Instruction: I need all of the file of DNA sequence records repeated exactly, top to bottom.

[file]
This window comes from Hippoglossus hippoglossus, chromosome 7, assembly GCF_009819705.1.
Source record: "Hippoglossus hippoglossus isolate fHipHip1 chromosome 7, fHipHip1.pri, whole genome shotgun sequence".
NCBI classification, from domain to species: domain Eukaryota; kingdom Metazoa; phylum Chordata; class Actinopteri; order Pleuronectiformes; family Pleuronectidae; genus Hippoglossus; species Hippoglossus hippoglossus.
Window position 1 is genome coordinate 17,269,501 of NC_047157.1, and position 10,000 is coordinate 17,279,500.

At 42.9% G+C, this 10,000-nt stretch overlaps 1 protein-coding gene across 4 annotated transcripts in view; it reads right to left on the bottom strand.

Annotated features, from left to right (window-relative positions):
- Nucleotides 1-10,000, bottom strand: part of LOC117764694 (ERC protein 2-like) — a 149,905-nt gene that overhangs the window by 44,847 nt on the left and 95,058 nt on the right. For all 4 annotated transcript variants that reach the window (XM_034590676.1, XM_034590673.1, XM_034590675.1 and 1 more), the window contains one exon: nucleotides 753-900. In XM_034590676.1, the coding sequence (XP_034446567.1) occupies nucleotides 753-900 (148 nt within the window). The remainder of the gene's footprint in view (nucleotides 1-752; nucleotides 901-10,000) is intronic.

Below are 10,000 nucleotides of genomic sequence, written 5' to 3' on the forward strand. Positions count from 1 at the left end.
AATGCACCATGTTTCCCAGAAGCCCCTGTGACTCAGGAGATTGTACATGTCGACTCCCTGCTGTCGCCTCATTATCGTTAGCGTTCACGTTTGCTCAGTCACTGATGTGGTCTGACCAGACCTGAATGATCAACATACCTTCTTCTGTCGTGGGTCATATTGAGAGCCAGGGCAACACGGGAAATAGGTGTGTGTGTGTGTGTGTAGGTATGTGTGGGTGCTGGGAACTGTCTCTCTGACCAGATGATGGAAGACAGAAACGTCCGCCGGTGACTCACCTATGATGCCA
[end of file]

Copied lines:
This window comes from Hippoglossus hippoglossus, chromosome 7, assembly GCF_009819705.1.
Source record: "Hippoglossus hippoglossus isolate fHipHip1 chromosome 7, fHipHip1.pri, whole genome shotgun sequence".
NCBI classification, from domain to species: domain Eukaryota; kingdom Metazoa; phylum Chordata; class Actinopteri; order Pleuronectiformes; family Pleuronectidae; genus Hippoglossus; species Hippoglossus hippoglossus.
Window position 1 is genome coordinate 17,269,501 of NC_047157.1, and position 10,000 is coordinate 17,279,500.

At 42.9% G+C, this 10,000-nt stretch overlaps 1 protein-coding gene across 4 annotated transcripts in view; it reads right to left on the bottom strand.

Annotated features, from left to right (window-relative positions):
- Nucleotides 1-10,000, bottom strand: part of LOC117764694 (ERC protein 2-like) — a 149,905-nt gene that overhangs the window by 44,847 nt on the left and 95,058 nt on the right. For all 4 annotated transcript variants that reach the window (XM_034590676.1, XM_034590673.1, XM_034590675.1 and 1 more), the window contains one exon: nucleotides 753-900. In XM_034590676.1, the coding sequence (XP_034446567.1) occupies nucleotides 753-900 (148 nt within the window). The remainder of the gene's footprint in view (nucleotides 1-752; nucleotides 901-10,000) is intronic.

Below are 10,000 nucleotides of genomic sequence, written 5' to 3' on the forward strand. Positions count from 1 at the left end.
AATGCACCATGTTTCCCAGAAGCCCCTGTGACTCAGGAGATTGTACATGTCGACTCCCTGCTGTCGCCTCATTATCGTTAGCGTTCACGTTTGCTCAGTCACTGATGTGGTCTGACCAGACCTGAATGATCAACATACCTTCTTCTGTCGTGGGTCATATTGAGAGCCAGGGCAACACGGGAAATAGGTGTGTGTGTGTGTGTGTAGGTATGTGTGGGTGCTGGGAACTGTCTCTCTGACCAGATGATGGAAGACAGAAACGTCCGCCGGTGACTCACCTATGATGCCA